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Author Notes:

Address correspondence to: Christopher W. Beck (christopher.beck@emory.edu).

We thank Tom McKlin and Shelly Engelman of the Findings Group for their help in survey development and initial data analysis. We also thank Beth Schussler for pointing us in the direction of some relevant literature. Members of the Science Education Research Journal Club at Emory University provided valuable feedback on an earlier draft of the manuscript. The study was approved by the institutional review boards of Morehouse College and Emory University.

Any opinions, findings, and conclusions or recommendations expressed in this material are those of the authors and do not necessary reflect the views of the NSF.


Research Funding:

The study was funded by National Science Foundation (NSF) grants DUE-0815135 and DUE-0814373 to Morehouse College and Emory University, respectively.

Alternative Realities: Faculty and Student Perceptions of Instructional Practices in Laboratory Courses


Journal Title:

CBE-Life Sciences Education


Volume 15, Number 4


, Pages ar52-ar52

Type of Work:

Article | Final Publisher PDF


Curricular reform efforts depend on our ability to determine how courses are taught and how instructional practices affect student outcomes. In this study, we developed a 30-question survey on inquiry-based learning and assessment in undergraduate laboratory courses that was administered to 878 students in 54 courses (41 introductory level and 13 upper level) from 20 institutions (four community colleges, 11 liberal arts colleges, and five universities, of which four were minority-serving institutions). On the basis of an exploratory factor analysis, we defined five constructs: metacognition, feedback and assessment, scientific synthesis, science process skills, and instructor-directed teaching. Using our refined survey of 24 items, we compared student and faculty perceptions of instructional practices both across courses and across instructors. In general, faculty and student perceptions were not significantly related. Although mean perceptions were often similar, faculty perceptions were more variable than those of students, suggesting that faculty may have more nuanced views than students. In addition, student perceptions of some instructional practices were influenced by their previous experience in laboratory courses and their self-efficacy. As student outcomes, such as learning gains, are ultimately most important, future research should examine the degree to which faculty and student perceptions of instructional practices predict student outcomes in different contexts.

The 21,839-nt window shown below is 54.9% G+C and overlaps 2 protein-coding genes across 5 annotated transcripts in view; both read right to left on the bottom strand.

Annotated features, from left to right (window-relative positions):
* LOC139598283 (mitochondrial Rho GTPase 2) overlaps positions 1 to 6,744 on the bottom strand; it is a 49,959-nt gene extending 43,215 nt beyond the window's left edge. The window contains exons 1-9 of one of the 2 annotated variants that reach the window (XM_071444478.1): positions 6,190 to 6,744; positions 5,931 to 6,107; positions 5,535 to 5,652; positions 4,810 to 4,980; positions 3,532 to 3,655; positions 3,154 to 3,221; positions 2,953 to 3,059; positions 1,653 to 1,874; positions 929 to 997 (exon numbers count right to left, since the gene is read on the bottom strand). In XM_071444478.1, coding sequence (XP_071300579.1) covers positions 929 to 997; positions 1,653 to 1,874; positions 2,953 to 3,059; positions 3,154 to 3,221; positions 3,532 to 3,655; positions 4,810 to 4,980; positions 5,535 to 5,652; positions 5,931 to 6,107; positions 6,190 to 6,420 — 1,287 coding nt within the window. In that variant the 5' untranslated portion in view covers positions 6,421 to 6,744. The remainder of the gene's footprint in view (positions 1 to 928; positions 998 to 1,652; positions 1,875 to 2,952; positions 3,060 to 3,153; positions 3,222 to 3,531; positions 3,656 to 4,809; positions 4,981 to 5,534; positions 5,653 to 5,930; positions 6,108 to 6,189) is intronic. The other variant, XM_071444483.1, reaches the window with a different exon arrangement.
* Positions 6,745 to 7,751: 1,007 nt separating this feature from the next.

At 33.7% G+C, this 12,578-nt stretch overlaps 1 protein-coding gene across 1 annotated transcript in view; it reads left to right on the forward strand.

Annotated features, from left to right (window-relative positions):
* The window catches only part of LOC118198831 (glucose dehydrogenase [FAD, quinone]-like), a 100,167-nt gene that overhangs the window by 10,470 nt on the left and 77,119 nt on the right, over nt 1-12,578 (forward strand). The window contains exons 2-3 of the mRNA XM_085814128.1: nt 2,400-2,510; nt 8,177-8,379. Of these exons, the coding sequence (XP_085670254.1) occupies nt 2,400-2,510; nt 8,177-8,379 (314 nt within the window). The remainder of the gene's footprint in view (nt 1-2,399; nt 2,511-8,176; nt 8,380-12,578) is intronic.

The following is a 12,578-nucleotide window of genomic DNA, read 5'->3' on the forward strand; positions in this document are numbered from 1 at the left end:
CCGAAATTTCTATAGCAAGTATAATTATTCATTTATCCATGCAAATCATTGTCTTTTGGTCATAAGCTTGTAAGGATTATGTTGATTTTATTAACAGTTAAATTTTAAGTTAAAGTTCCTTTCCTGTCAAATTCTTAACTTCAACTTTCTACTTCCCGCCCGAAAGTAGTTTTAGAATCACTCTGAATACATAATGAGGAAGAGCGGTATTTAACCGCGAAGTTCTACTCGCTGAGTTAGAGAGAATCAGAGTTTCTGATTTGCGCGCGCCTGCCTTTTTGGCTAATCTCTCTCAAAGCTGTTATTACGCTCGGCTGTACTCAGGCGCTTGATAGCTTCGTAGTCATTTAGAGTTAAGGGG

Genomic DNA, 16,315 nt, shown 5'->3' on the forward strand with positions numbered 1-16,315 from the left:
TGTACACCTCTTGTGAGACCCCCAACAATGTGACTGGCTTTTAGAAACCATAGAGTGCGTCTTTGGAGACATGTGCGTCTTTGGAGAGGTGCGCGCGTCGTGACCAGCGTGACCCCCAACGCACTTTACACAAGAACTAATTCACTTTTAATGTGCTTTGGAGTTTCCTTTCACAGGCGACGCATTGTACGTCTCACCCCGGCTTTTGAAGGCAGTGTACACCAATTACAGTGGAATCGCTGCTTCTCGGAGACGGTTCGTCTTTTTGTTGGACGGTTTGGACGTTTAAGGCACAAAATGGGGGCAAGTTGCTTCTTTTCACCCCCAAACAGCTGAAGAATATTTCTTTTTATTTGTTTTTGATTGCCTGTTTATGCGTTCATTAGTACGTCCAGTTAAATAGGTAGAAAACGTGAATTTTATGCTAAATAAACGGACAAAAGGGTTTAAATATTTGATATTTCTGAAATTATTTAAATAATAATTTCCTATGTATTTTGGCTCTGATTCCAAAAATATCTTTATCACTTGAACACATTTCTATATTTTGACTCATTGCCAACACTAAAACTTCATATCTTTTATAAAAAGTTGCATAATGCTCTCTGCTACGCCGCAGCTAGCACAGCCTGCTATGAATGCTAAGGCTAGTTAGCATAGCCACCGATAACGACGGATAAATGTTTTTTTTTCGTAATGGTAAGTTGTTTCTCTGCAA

Copyright information:

© 2016 C. W. Beck and L. S. Blumer. CBE—Life Sciences Education © 2016 The American Society for Cell Biology. This article is distributed by The American Society for Cell Biology under license from the author(s).

This is an Open Access work distributed under the terms of the Creative Commons Attribution-NonCommercial-ShareAlike 3.0 Unported License (http://creativecommons.org/licenses/by-nc-sa/3.0/).

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